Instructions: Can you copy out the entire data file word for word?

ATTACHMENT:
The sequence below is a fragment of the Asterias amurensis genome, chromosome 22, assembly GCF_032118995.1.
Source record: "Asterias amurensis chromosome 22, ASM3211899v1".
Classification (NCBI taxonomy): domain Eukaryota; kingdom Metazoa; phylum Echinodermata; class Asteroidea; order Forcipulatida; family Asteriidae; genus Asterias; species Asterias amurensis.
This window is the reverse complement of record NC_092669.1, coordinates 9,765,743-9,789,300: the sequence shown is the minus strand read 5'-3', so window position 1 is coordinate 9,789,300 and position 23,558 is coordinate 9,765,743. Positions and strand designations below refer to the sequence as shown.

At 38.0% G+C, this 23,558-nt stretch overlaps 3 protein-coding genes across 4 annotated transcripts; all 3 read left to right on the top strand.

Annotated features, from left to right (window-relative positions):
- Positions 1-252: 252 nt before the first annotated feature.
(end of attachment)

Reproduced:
The sequence below is a fragment of the Asterias amurensis genome, chromosome 22, assembly GCF_032118995.1.
Source record: "Asterias amurensis chromosome 22, ASM3211899v1".
Classification (NCBI taxonomy): domain Eukaryota; kingdom Metazoa; phylum Echinodermata; class Asteroidea; order Forcipulatida; family Asteriidae; genus Asterias; species Asterias amurensis.
This window is the reverse complement of record NC_092669.1, coordinates 9,765,743-9,789,300: the sequence shown is the minus strand read 5'-3', so window position 1 is coordinate 9,789,300 and position 23,558 is coordinate 9,765,743. Positions and strand designations below refer to the sequence as shown.

At 38.0% G+C, this 23,558-nt stretch overlaps 3 protein-coding genes across 4 annotated transcripts; all 3 read left to right on the top strand.

Annotated features, from left to right (window-relative positions):
- Positions 1-252: 252 nt before the first annotated feature.